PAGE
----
Published on Aug 8, 2012
LONDON — Sarah Attar finished last and more than a half-minute slower than her nearest competitor in the women's 800 meters. Yet hundreds rose to give her a standing ovation as she crossed the finish line. The 19-year-old Attar ran 800 meters in 2 minutes, 44.95 seconds. To her, the time wasn't the point.
For the first woman from Saudi Arabia to compete in track and field at the Olympics, the principle was more important than the performance Wednesday.
Sarah Attar, 19, said it was a "huge step forward" for her to take part in the Games and expressed hopes that it would make a difference.
Wearing a white hood, a long-sleeved green top and black leggings, she received a standing ovation from spectators in the Olympics Stadium despite finishing eighth, more than 30 seconds behind the seventh-placed runner.
Attar, who has dual Saudi and US citizenship, said after the race: "It is the hugest honour to be here to represent the women of Saudi Arabia.
"It is an historic moment. I hope it will make a difference. It is a huge step forward. It's a really incredible experience."
Her father Amer added: "To see how the crowd reacted to her when she was running was very touching and very exciting."
She was only the second Saudi woman to compete in an Olympics after judo fighter Wojdan Ali Seraj Abdulrahim Shaherkani, 16, who was eliminated after losing her first bout last week.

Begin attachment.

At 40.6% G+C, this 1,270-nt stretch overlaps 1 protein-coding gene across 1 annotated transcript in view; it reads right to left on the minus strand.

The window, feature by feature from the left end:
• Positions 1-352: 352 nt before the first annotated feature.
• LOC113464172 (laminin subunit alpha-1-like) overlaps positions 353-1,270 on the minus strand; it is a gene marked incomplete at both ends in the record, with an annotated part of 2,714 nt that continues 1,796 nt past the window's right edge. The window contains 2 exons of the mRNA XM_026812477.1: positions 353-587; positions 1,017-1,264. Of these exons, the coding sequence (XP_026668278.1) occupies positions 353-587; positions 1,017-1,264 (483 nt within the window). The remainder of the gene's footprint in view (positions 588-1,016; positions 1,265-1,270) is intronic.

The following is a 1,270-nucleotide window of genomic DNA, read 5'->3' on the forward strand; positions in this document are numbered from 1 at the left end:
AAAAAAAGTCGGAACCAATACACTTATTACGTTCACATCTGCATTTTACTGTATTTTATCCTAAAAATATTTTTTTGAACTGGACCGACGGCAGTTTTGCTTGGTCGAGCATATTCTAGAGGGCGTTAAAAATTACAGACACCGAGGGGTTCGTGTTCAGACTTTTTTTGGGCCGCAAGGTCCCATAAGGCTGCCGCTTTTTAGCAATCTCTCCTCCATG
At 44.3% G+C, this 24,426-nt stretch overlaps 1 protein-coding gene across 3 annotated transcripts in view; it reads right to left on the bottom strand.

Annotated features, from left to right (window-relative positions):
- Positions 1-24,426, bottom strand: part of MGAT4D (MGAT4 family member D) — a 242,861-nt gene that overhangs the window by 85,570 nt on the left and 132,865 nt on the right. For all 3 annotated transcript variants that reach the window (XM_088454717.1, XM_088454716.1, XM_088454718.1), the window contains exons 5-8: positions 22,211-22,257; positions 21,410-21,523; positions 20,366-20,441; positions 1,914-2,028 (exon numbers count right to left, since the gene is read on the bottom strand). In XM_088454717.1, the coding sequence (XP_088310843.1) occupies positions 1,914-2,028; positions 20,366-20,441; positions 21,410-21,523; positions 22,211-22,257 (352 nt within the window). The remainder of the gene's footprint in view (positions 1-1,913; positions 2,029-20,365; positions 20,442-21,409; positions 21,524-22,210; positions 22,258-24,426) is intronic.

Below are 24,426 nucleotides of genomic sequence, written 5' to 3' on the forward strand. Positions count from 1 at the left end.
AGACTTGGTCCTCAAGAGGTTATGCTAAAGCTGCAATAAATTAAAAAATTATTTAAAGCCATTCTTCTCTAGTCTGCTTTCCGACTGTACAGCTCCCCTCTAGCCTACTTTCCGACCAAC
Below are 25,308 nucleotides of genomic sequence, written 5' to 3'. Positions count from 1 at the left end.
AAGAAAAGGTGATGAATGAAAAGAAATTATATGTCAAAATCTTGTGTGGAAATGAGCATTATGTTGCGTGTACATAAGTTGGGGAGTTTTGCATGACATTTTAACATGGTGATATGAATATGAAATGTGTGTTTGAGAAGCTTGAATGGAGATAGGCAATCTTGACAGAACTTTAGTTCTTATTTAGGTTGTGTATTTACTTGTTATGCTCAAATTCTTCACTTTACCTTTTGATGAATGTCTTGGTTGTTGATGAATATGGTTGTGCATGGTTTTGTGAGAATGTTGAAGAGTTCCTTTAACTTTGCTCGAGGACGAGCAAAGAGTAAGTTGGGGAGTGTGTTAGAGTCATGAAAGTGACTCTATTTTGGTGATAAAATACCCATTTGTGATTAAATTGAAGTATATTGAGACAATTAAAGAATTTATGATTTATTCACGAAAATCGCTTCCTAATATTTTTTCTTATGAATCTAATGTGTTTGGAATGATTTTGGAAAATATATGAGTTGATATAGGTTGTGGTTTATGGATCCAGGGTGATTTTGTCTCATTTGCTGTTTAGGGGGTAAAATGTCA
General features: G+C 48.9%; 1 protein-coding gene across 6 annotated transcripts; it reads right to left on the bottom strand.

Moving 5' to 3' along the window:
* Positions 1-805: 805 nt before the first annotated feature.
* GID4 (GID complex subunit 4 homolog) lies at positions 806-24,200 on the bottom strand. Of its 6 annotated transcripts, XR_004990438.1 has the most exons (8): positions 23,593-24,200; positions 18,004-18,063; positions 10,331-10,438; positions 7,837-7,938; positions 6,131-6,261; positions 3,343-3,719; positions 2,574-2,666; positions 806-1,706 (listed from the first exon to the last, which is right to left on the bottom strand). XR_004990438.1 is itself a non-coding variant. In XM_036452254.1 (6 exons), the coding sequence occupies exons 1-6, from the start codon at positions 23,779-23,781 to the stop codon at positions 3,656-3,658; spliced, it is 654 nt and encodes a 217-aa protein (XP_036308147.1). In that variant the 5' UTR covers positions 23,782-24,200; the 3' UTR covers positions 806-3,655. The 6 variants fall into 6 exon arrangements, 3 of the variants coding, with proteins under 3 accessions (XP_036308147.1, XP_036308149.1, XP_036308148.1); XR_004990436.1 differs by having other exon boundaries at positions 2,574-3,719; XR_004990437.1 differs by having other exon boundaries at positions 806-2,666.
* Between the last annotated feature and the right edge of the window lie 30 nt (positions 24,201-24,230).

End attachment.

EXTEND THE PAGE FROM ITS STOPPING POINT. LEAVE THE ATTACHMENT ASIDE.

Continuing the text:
The International Olympic Committee invited Attar and Shaherkani to take part in London 2012 after putting pressure on conservative Saudi Arabia to end its practice of sending men-only teams to the Games.
Attar was born in California to an American mother and a Saudi father. She has spent little time in Saudi Arabia, and is currently a student at Pepperdine University in Los Angeles.
She is normally a long-distance runner but because she does not have elite status, it was decided that she should compete in the 800m.
Her coach, Joaquim Cruz, the Brazilian winner of the 800m at the 1984 Games in Los Angeles, said: "She was thrown into the fire with the change of events. It's like me switching to the marathon all of the sudden, then trying to compete in the Olympics."
Attar wanted to represent Saudi Arabia at the Olympics as a way of inspiring women.
"For women in Saudi Arabia, I think this can really spark something to get more involved in sports, to become more athletic," she said. "Maybe in the next Olympics, we can have a very strong team to come."
This year, under pressure from the International Olympic Committee, Saudi Arabia broke its practice of fielding male-only teams by entering Wojdan Ali Seraj Abdulrahim Shahrkhani in judo and Attar in track and field.
Saudi Arabia is one of three Islamic countries, along with Qatar and Brunei, that brought female athletes for the first time, making this the first Olympics in which every national team includes a woman.
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